False Bay
with baffling winds and hard rain at 6 PM Anchor’d in the bottom of the Bay
NB, this Log contains 36 hours.
Friday the 22nd July
At day light weighed with a light breeze from the Erd; and stood into Simons bay. At Noon came too with the sheet Anchor in 10fms veered away and moor’d Ship, I went onshore immediately and proceeded to Cape towne, to the Honb’le East India Company Agent their to acquaint him what had happen’d and the state of the Ship, requested their would be survey hel’d thereon to examine into the state of ^the^ Ship, Cargo, which was order’d accordingly by Admiral Sir G: K: Elphinstone Commander in Chief of His Majesty’s Fleet etc, etc, etc.

The journal goes on to describe the refitting of the ship and then is structured in the rather systematic way all logs are once the ship is under way. Unless you're a climatologist, it doesn't exactly make compelling reading. The final entry is interesting though, and if we didn't know the Lady Shore made further voyages, and the fact that the journal itself survives, makes strangely foreboding reading. I'll say why at bottom:

Thursday 17th Nov
Ground 70 fms
Hard squalls with rain
Ground 80 fms in 2 reef Main Top Sl

Squally as at 2am

Hard Squalls hail and Rain
AM Bent the Cables


Spoken a frigate told us the Lizard bore NW 9 Leg
Latt?. Obsv? 219''.27' N*
*These question marks appear in the original

They're not really sure where they are, They can't see a damned thing, and can't take readings. They're reefed in and have readied the anchors. It's blowing a great Atlantic storm, and they've just heard the Lizard is near.

The Lizard is a peninsula, and the Southernmost part of mainland Britain, and forms part of Cornwall. Both it and the Scilly Isles are responsible for nobody knows how many wrecks, but it's a lot. There are all kinds of stories of wrecking (sometimes deliberate) going on down there over the centuries (and it happens today as well), probably the most famous wreck and wrecking being that of this naval convoy in 1707 when about 1400 men died. Anyway, funny that the log just stops there, and turns up again at the British Library!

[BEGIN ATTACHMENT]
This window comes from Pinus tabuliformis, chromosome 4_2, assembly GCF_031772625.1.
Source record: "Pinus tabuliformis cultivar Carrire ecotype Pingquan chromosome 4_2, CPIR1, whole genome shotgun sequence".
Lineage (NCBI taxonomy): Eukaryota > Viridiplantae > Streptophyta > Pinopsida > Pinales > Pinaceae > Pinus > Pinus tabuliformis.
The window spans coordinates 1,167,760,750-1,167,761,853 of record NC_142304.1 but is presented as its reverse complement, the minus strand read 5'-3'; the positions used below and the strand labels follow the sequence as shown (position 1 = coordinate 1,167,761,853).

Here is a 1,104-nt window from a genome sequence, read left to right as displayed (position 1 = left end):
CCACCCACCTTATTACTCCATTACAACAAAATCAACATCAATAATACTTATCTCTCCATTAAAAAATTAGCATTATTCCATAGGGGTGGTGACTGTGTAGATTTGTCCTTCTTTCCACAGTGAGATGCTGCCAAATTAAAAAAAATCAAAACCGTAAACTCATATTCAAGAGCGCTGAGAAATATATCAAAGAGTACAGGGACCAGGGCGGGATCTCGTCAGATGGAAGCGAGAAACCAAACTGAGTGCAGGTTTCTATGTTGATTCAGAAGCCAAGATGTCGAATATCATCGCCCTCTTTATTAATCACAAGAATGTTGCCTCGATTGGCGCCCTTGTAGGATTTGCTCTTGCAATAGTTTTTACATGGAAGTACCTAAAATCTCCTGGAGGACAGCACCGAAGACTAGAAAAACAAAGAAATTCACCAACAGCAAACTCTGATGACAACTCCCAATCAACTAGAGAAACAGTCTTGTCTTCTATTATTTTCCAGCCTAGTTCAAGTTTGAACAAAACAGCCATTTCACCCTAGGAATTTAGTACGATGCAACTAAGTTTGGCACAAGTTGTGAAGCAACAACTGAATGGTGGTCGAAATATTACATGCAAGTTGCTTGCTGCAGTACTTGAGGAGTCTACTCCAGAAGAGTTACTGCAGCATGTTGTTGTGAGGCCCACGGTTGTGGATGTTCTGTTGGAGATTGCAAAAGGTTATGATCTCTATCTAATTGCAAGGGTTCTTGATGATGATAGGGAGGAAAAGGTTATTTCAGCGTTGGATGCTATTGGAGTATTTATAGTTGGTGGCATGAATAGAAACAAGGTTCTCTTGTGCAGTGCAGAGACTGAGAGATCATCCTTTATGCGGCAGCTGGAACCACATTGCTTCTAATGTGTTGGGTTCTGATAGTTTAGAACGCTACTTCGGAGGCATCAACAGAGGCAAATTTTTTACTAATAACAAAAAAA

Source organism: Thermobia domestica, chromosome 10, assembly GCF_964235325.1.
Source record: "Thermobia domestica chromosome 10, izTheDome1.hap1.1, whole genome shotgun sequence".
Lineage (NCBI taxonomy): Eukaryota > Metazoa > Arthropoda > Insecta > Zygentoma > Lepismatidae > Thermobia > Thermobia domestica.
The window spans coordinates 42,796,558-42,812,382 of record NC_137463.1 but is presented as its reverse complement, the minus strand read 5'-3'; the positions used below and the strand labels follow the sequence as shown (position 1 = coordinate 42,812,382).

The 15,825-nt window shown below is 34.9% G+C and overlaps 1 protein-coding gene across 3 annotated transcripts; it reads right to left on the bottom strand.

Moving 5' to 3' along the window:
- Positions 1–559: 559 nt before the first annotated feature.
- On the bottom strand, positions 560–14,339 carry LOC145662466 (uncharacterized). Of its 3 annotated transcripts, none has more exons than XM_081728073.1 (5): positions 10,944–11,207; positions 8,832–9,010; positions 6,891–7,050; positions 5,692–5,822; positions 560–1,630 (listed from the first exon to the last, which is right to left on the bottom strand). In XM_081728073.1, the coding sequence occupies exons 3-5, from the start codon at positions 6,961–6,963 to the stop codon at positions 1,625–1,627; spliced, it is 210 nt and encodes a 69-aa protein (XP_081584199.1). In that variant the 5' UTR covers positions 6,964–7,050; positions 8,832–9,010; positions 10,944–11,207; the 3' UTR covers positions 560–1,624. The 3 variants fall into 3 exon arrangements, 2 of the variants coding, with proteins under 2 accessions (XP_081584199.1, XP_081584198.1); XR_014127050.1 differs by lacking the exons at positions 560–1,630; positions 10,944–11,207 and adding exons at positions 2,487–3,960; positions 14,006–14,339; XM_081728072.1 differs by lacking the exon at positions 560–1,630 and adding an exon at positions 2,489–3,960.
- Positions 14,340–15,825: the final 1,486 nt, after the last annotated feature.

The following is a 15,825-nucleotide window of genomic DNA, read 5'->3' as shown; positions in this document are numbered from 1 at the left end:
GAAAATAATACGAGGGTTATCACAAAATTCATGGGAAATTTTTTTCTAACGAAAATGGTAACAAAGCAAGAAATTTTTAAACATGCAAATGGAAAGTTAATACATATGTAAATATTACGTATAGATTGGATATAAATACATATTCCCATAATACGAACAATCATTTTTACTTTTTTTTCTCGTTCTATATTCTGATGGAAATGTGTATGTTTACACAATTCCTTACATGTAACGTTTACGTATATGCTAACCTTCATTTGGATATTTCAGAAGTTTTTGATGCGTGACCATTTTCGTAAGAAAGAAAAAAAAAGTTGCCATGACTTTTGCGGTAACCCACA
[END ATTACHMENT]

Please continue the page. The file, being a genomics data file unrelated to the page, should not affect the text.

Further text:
Thursday, 18 September 2008

Heads Up

Te Rauparaha's Moko. By his own hand. Source: Te Ara New Zealand. (It would be interesting to know the reason why his tattooing was never completed in life)

In recent years there has been a concerted effort to repatriate the preserved heads of Maori to New Zealand. On top of earlier successes in Australia and Argentina, there has been a rush during 2007 and 2008 (eg see Rouen, Aberdeen, Glasgow, Chicago). Although the issue can at times be beaten up that this brutal trade was all the European's doing, you can see from these articles published in 1820 and 1831 that the trade was deplored by the governments (and at least some citizens), and outlawed when it could no longer be ignored or put down to the occasional aberration.

The first article here is from the Sydney Gazette and New South Wales Advertiser, 08 January 1820. The subject doesn't seem to come up again for ten years.

The NSW governor's order reproduced below (Source: Asiatic Journal. Calcutta. October 1831.) also made room to state that efforts will be taken to confiscate and return the remains to relatives. The guilty parties were individuals of both races.

This particular article and ban is in direct response to glut on the market brought about by events that began off Kapiti Island: A raid by the Ngati Toa, Ngati Raukawa and others led by Te Rauparaha on the Ngai Tahu people. (Te Rauparaha was the composer of the famous Ka Mate haka and reputedly a regular punter at the Thistle Inn, which still stands, though a recent aggressive refurbishment, insisted on by the WCC, has resulted in a loss of atmosphere for me - though I can regretfully understand why it was needed).

Te Rauparaha was a raider during the late 1820s. He and supporters had been forced from their northern homeland in the Western Waikato region, and he became a significant warlord. In 1827-28 he raided Ngai Tahu land around the Banks Peninsula area and Kaiapoi. His forces were soundly defeated, and he pondered revenge from his stronghold at Kapiti. It didn't take long to organise. In 1830 he hired (or commandeered) a brig commanded by trader John Stewart, and took it to raid Ngai Tahu once more. He was more successful this time, and came back with hostages (among them the chief Te Maiharanui (or Tama-i-hara-nui) who was reputedly tortured by Ngati Toa women, killed and eaten back in Otaki). A fair amount of heads were taken to Sydney to trade. (This wasn't the only source of heads though: a good trade had been going on in the Bay of Islands, Hokianga, and the Thames district also before this).

Stewart got in a lot of trouble over this episode, and several Ngai Tahu travelled to Sydney to testify the case. In the end though, the court said it had no jurisdiction over crimes committed in foreign countries, so nothing came of it. Ngai Tahu of the Banks Peninsula regions wanted very little to do with British citizens after that, which is perhaps why there is such a French presence down that way.